The most compelling part of the entire paper is in a single table which shows how much water it takes to run an 18,000 BTU air conditioner for 12 hours a day for a week:
- Hydroelectric Minimal to 2,000 gallons
- Geothermal 700 gallons
- Solar Thermal 400 gallons
- Nuclear 300 gallons
- Thermoelectric, coal 200 gallons
- Thermoelectric, oil 200 gallons
- Thermoelectric, natural gas 100 gallons
- Coal IGCC 100 gallons
- (integrated gasification combined cycle)
- Wind Minimal
- Solar PV Minimal
Another significant discovery in this report is just how water intensive the production of the current generation of biofuel can be when it uses irrigated crops. The report deals with transportation fuels separately from electricity generation in a fairly successful attempt to avoid comparing apples to oranges. The paper looks at how much water is needed to produce the fuel required to drive from New York City to Washington, DC (a distance of roughly 200 miles, consuming about 2 million BTUs).
- Natural gas (as on land) 5 gallons
- Unconventional natural gas (shale) 30 gallons
- Oil (traditional) 28 gallons
- Oil sands (mining) 550 gallons
- Biofuels (irrigated corn) 32,000 gallons
- Biofuels (irrigated soy) 89,000 gallons
When looked at from a blue perspective rather than a green one, biofuels are simply untenable. Agriculture consumes 80 percent of all water used in the United States, and to turn 40 percent of our corn crop into biofuel just doesn’t make much water sense.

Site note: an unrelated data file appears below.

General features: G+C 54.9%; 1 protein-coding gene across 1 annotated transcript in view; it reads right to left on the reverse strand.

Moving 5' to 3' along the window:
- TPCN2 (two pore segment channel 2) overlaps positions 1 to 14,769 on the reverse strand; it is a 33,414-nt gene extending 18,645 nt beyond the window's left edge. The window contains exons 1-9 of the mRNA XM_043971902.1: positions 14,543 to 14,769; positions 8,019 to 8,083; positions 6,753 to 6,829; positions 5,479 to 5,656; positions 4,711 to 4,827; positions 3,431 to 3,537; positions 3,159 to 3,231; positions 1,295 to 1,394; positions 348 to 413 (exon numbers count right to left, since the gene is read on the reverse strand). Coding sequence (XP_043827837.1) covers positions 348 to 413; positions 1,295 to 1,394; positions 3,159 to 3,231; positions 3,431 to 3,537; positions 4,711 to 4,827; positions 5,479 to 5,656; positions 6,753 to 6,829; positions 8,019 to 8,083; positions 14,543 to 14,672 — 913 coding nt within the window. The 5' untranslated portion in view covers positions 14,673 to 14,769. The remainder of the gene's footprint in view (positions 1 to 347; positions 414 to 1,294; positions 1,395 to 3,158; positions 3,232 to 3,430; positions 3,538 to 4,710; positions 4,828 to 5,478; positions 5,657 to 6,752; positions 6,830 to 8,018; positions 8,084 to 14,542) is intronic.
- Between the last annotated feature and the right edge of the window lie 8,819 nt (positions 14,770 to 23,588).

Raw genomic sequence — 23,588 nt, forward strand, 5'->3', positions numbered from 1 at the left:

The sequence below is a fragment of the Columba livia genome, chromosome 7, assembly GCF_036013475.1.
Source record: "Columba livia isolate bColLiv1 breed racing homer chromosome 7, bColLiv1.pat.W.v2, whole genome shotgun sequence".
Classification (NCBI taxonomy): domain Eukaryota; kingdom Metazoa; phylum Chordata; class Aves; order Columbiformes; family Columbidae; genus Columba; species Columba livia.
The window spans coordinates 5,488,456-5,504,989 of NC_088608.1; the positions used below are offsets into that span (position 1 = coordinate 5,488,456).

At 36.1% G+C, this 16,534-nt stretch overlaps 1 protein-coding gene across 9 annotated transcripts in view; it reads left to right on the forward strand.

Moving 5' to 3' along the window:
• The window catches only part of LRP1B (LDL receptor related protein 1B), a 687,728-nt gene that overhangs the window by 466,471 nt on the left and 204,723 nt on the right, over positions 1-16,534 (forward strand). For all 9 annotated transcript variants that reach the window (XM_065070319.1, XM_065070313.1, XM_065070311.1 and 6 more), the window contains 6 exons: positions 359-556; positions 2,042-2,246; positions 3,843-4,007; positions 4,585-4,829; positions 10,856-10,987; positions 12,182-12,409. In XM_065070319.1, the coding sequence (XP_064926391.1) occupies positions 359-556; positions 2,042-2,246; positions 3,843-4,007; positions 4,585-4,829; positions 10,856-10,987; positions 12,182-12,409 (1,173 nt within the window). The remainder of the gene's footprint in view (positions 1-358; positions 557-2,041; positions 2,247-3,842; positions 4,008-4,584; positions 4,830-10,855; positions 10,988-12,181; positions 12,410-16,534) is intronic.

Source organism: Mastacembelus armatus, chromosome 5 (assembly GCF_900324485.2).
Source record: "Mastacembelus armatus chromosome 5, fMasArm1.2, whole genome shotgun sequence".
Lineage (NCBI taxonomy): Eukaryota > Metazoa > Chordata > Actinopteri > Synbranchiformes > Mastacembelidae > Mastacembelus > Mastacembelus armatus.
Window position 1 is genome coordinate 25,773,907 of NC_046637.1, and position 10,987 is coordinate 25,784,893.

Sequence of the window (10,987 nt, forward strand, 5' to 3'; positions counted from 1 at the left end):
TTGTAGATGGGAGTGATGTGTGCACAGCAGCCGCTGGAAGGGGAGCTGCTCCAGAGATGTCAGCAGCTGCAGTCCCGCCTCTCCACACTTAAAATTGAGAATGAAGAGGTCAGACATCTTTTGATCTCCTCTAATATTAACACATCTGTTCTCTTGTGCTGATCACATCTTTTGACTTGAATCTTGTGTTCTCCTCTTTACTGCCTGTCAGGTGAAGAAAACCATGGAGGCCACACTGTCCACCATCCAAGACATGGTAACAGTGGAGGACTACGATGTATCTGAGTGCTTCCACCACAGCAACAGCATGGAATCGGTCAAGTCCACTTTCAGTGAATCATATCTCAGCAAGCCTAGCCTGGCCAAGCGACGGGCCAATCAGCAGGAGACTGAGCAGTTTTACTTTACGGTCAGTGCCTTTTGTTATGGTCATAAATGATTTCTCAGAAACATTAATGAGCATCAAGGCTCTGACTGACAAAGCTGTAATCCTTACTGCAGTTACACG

The authors are clear that there are no easy choices. “On-shore natural gas production may be less of an issue in rural areas but extremely challenging in New York City’s watershed. Water-hungry technologies might make sense where water is abundant, but concerns about building solar thermal plants in arid Southwestern deserts deserve further probing. First generation irrigated biofuels pose difficult questions.”
Because we have not asked the right questions about the water-energy nexus, there is not as much good data as we need. In general, data about water and energy are incomplete, fragmented, difficult to compare on an apples to apples basis, and often taken out of context (i.e., politized, mis-characterized,, misunderstood etc.). Even this study has barely begun to scratch the surface and had to make do with data from 2006. As a result, there are some caveats about the data and the interpretation thereof
One of the most important points is that we need to consider water as well as carbon when we choose a method of generating energy. Solar pv is both green and blue energy and would be excellent an a grand scale in Arizona, but it isn’t much value in a place like Scotland (tidal works there, but it doesn’t in Arizona). However, we are starting to ask those questions. Better data, and therefore, better energy policy, both blue and green, will follow. As the report says, “Now — as new energy policies are emerging – is the window of opportunity to add water to the agenda.”